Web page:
New research reveals the influence of social media continues to play a role in the actions and recommendations of consumers—and that influence continues to rise along a range of industries.

The Institute for Public Relations has released a new study on social media, The Science of Influence: How Social Media Affects Decision Making in the Healthcare, Travel, and Financial Industries.

As social media has become a critical channel for information, investigating the level of various components, including source and channel, of social media is important. The report investigates the level of influence social media has in four industries: healthcare, financial, travel (personal), and retail.

Additionally, results were segmented by four generations: Millennials, Generation X, Baby Boomers, and the Silent Generation.
The science of influence: Social media’s impact on four industries

Key findings from the research:

Social media is influential in decision making

While differences in the level of influence were found across industries, social media was deemed influential in making decisions and seeking advice. Social media was identified as being influential by 40 percent of respondents across generational categories in their decision-making related to travel. For other industries, social media was still influential, but to a lesser degree, with 25 percent of respondents indicating it was influential in financial services, 22 percent in retail, and 21 percent in healthcare.

People seek advice on social media

More than one-third of respondents (38 percent) said they were likely to seek travel advice on social media. Nearly one-quarter of respondents (21 percent) said they were likely to seek advice in decision-making related to financial services, healthcare (25 percent) and retail purchases (18 percent).

Age makes a difference

Across all categories, age played a role in how influential social media was for survey respondents—the younger the respondents, the more likely they were to say that social media, including the sources and channels, were influential.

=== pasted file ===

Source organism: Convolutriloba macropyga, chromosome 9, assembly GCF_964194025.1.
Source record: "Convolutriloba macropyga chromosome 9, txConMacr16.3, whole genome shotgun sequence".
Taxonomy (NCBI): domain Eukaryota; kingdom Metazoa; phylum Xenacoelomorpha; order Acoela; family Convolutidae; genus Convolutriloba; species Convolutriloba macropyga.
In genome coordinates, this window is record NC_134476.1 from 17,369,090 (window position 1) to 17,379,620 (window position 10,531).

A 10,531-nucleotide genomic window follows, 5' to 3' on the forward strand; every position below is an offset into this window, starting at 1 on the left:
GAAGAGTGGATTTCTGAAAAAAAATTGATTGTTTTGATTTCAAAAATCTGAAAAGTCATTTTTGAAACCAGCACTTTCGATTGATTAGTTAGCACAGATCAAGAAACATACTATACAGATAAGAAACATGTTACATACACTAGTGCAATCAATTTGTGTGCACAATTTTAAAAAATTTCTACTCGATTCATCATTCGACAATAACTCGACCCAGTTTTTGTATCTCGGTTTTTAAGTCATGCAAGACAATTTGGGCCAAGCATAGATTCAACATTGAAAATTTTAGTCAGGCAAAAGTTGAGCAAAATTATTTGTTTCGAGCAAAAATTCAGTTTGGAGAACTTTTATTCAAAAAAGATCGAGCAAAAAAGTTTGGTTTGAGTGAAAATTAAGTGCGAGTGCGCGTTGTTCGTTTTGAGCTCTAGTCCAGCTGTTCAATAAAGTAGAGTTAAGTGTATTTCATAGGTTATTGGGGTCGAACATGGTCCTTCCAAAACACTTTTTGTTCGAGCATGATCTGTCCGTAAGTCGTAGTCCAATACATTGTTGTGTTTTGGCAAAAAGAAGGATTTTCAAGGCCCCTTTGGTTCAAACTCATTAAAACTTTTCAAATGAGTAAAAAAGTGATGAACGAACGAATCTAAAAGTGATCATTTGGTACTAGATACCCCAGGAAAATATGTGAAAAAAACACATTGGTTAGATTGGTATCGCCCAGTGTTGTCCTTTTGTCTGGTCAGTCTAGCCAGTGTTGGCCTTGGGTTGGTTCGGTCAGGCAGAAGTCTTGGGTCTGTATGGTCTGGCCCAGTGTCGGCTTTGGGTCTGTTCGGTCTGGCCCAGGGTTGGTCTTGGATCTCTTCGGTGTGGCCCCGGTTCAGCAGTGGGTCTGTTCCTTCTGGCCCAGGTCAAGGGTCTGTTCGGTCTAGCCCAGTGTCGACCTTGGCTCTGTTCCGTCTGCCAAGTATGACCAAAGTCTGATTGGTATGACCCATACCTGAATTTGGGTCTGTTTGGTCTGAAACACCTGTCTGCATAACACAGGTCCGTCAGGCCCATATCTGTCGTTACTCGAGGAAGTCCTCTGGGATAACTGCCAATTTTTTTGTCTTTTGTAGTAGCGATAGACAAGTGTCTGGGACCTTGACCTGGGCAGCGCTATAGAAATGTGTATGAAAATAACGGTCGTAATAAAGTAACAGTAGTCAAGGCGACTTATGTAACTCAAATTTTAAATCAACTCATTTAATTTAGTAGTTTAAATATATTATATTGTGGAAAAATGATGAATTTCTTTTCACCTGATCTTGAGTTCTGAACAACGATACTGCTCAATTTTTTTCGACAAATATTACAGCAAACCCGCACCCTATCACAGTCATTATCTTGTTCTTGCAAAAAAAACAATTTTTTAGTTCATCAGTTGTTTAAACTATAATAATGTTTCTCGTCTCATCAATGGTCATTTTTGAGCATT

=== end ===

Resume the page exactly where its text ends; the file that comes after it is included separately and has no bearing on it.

Third-person effect plays a role

The third-person effect occurs when individuals believe others are more influenced by social media than they themselves are. This effect was just studied in the retail industry, but 33 percent of “others” were believed to be influenced by social media compared to the 22 percent of survey respondents who indicated that social media was influential in their own retail decisions.

Close friends and family are the most influential sources

Across all generations, social media posts from close friends and family were the most influential source, but the degree of influence depended on the industry. Close friends and family were a critical source in the travel industry for all generations: Millennials (62 percent), Generation X (61 percent), Baby Boomers (48 percent), and the Silent Generation (48 percent). Close/friends and family were also an influential source for Millennials (51%) in the financial services industry and the retail industry (49 percent). Close friends and family were also an important source for the Silent Generation (42 percent) in the healthcare industry.

Word-of-mouth reigns as the most influential channel

Consistently across most industries and across generations, word-of-mouth was the most influential channel. Promotions, forums, websites of companies, and online reviews were also deemed to be influential. In the retail industry, promotions and online reviews were more important than word-of-mouth. Advertisements and commercials, both traditional and social, were typically the least influential channels.

Download the full report here.

In a survey of 1,783 internet users, this study explored the level of influence social media has in four industries: healthcare, financial, travel (personal not business), and retail. The results were segmented by four generations: Millennials, Generation X, Baby Boomers, and the Silent Generation.

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Richard Carufel

Richard Carufel

Richard Carufel is editor of Bulldog Reporter and the Daily ’Dog, one of the web’s leading sources of PR and marketing communications news and opinions. He has been reporting on the PR and communications industry for over 12 years, and has interviewed hundreds of journalists and PR industry leaders.


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